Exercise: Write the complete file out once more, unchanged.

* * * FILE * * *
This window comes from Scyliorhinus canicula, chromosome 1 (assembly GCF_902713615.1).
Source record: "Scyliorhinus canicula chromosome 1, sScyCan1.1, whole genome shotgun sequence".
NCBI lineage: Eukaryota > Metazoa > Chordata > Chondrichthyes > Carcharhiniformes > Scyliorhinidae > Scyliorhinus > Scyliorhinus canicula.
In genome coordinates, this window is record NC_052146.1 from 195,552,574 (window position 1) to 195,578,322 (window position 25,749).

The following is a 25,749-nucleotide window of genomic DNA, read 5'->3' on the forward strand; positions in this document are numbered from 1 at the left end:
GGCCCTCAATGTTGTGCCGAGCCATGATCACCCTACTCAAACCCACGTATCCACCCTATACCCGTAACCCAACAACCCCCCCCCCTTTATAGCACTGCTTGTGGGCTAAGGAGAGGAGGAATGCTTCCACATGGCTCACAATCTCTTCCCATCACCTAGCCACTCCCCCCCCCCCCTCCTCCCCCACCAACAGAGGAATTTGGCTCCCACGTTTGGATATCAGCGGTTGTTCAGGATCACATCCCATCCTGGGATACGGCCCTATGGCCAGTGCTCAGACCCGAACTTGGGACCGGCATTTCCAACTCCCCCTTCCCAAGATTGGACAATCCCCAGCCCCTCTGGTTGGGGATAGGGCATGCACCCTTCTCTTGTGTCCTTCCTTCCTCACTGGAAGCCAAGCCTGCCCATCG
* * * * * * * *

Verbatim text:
This window comes from Scyliorhinus canicula, chromosome 1 (assembly GCF_902713615.1).
Source record: "Scyliorhinus canicula chromosome 1, sScyCan1.1, whole genome shotgun sequence".
NCBI lineage: Eukaryota > Metazoa > Chordata > Chondrichthyes > Carcharhiniformes > Scyliorhinidae > Scyliorhinus > Scyliorhinus canicula.
In genome coordinates, this window is record NC_052146.1 from 195,552,574 (window position 1) to 195,578,322 (window position 25,749).

The following is a 25,749-nucleotide window of genomic DNA, read 5'->3' on the forward strand; positions in this document are numbered from 1 at the left end:
GGCCCTCAATGTTGTGCCGAGCCATGATCACCCTACTCAAACCCACGTATCCACCCTATACCCGTAACCCAACAACCCCCCCCCCTTTATAGCACTGCTTGTGGGCTAAGGAGAGGAGGAATGCTTCCACATGGCTCACAATCTCTTCCCATCACCTAGCCACTCCCCCCCCCCCCTCCTCCCCCACCAACAGAGGAATTTGGCTCCCACGTTTGGATATCAGCGGTTGTTCAGGATCACATCCCATCCTGGGATACGGCCCTATGGCCAGTGCTCAGACCCGAACTTGGGACCGGCATTTCCAACTCCCCCTTCCCAAGATTGGACAATCCCCAGCCCCTCTGGTTGGGGATAGGGCATGCACCCTTCTCTTGTGTCCTTCCTTCCTCACTGGAAGCCAAGCCTGCCCATCG